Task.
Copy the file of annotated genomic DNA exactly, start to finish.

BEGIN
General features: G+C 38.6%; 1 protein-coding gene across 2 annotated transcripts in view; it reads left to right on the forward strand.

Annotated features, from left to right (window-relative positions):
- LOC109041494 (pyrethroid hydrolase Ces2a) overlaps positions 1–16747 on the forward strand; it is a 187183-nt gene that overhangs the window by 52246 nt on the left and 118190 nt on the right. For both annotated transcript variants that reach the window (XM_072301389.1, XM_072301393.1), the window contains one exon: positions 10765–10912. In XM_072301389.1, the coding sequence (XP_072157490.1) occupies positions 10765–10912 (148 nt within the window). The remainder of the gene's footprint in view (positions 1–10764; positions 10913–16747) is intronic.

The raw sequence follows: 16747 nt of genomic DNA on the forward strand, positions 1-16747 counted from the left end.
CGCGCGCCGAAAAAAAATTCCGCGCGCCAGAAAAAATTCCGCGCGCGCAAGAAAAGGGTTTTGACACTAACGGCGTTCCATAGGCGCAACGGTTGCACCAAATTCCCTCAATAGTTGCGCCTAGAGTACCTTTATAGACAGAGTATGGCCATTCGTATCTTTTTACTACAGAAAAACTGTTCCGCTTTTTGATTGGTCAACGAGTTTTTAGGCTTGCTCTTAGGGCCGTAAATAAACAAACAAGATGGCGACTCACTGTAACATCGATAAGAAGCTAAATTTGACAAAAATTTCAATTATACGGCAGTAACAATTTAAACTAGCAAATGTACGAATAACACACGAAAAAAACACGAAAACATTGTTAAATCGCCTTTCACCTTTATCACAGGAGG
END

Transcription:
General features: G+C 38.6%; 1 protein-coding gene across 2 annotated transcripts in view; it reads left to right on the forward strand.

Annotated features, from left to right (window-relative positions):
- LOC109041494 (pyrethroid hydrolase Ces2a) overlaps positions 1–16747 on the forward strand; it is a 187183-nt gene that overhangs the window by 52246 nt on the left and 118190 nt on the right. For both annotated transcript variants that reach the window (XM_072301389.1, XM_072301393.1), the window contains one exon: positions 10765–10912. In XM_072301389.1, the coding sequence (XP_072157490.1) occupies positions 10765–10912 (148 nt within the window). The remainder of the gene's footprint in view (positions 1–10764; positions 10913–16747) is intronic.

The raw sequence follows: 16747 nt of genomic DNA on the forward strand, positions 1-16747 counted from the left end.
CGCGCGCCGAAAAAAAATTCCGCGCGCCAGAAAAAATTCCGCGCGCGCAAGAAAAGGGTTTTGACACTAACGGCGTTCCATAGGCGCAACGGTTGCACCAAATTCCCTCAATAGTTGCGCCTAGAGTACCTTTATAGACAGAGTATGGCCATTCGTATCTTTTTACTACAGAAAAACTGTTCCGCTTTTTGATTGGTCAACGAGTTTTTAGGCTTGCTCTTAGGGCCGTAAATAAACAAACAAGATGGCGACTCACTGTAACATCGATAAGAAGCTAAATTTGACAAAAATTTCAATTATACGGCAGTAACAATTTAAACTAGCAAATGTACGAATAACACACGAAAAAAACACGAAAACATTGTTAAATCGCCTTTCACCTTTATCACAGGAGG